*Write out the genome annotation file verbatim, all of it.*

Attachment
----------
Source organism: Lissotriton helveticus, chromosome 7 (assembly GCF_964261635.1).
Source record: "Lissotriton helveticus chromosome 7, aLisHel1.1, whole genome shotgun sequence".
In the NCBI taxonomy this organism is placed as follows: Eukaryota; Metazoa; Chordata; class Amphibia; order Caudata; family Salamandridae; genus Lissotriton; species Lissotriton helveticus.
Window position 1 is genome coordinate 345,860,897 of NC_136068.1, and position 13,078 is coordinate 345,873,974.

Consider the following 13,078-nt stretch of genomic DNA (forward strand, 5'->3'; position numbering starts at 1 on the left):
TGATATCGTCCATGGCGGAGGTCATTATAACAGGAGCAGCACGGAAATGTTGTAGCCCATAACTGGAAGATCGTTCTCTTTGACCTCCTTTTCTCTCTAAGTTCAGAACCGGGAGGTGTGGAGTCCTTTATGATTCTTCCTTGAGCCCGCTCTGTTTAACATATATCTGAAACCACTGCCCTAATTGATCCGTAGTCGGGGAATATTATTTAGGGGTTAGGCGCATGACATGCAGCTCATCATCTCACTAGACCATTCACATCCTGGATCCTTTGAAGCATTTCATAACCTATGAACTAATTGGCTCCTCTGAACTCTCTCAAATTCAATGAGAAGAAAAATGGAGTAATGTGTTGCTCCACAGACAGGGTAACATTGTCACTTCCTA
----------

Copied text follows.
Source organism: Lissotriton helveticus, chromosome 7 (assembly GCF_964261635.1).
Source record: "Lissotriton helveticus chromosome 7, aLisHel1.1, whole genome shotgun sequence".
In the NCBI taxonomy this organism is placed as follows: Eukaryota; Metazoa; Chordata; class Amphibia; order Caudata; family Salamandridae; genus Lissotriton; species Lissotriton helveticus.
Window position 1 is genome coordinate 345,860,897 of NC_136068.1, and position 13,078 is coordinate 345,873,974.

Consider the following 13,078-nt stretch of genomic DNA (forward strand, 5'->3'; position numbering starts at 1 on the left):
TGATATCGTCCATGGCGGAGGTCATTATAACAGGAGCAGCACGGAAATGTTGTAGCCCATAACTGGAAGATCGTTCTCTTTGACCTCCTTTTCTCTCTAAGTTCAGAACCGGGAGGTGTGGAGTCCTTTATGATTCTTCCTTGAGCCCGCTCTGTTTAACATATATCTGAAACCACTGCCCTAATTGATCCGTAGTCGGGGAATATTATTTAGGGGTTAGGCGCATGACATGCAGCTCATCATCTCACTAGACCATTCACATCCTGGATCCTTTGAAGCATTTCATAACCTATGAACTAATTGGCTCCTCTGAACTCTCTCAAATTCAATGAGAAGAAAAATGGAGTAATGTGTTGCTCCACAGACAGGGTAACATTGTCACTTCCTA